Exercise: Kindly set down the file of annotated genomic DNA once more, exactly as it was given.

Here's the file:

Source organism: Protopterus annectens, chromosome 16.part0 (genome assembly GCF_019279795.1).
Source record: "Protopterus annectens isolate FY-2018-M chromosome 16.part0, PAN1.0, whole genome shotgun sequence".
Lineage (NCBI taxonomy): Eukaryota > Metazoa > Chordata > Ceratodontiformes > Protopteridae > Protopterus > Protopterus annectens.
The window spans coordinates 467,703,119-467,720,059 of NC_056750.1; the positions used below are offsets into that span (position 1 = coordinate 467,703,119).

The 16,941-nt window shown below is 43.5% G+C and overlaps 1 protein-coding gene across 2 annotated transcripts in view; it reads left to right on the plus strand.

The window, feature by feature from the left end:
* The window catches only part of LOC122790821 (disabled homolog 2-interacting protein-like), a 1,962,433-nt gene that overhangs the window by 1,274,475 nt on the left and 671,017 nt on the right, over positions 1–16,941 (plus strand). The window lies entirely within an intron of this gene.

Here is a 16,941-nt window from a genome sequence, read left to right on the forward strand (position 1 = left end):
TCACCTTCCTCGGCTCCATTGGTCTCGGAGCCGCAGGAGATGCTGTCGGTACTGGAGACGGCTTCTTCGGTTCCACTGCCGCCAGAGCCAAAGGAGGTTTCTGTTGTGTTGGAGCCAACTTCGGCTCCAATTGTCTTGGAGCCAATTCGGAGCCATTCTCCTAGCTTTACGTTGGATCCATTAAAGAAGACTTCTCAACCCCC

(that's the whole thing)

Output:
Source organism: Protopterus annectens, chromosome 16.part0 (genome assembly GCF_019279795.1).
Source record: "Protopterus annectens isolate FY-2018-M chromosome 16.part0, PAN1.0, whole genome shotgun sequence".
Lineage (NCBI taxonomy): Eukaryota > Metazoa > Chordata > Ceratodontiformes > Protopteridae > Protopterus > Protopterus annectens.
The window spans coordinates 467,703,119-467,720,059 of NC_056750.1; the positions used below are offsets into that span (position 1 = coordinate 467,703,119).

The 16,941-nt window shown below is 43.5% G+C and overlaps 1 protein-coding gene across 2 annotated transcripts in view; it reads left to right on the plus strand.

The window, feature by feature from the left end:
* The window catches only part of LOC122790821 (disabled homolog 2-interacting protein-like), a 1,962,433-nt gene that overhangs the window by 1,274,475 nt on the left and 671,017 nt on the right, over positions 1–16,941 (plus strand). The window lies entirely within an intron of this gene.

Here is a 16,941-nt window from a genome sequence, read left to right on the forward strand (position 1 = left end):
TCACCTTCCTCGGCTCCATTGGTCTCGGAGCCGCAGGAGATGCTGTCGGTACTGGAGACGGCTTCTTCGGTTCCACTGCCGCCAGAGCCAAAGGAGGTTTCTGTTGTGTTGGAGCCAACTTCGGCTCCAATTGTCTTGGAGCCAATTCGGAGCCATTCTCCTAGCTTTACGTTGGATCCATTAAAGAAGACTTCTCAACCCCC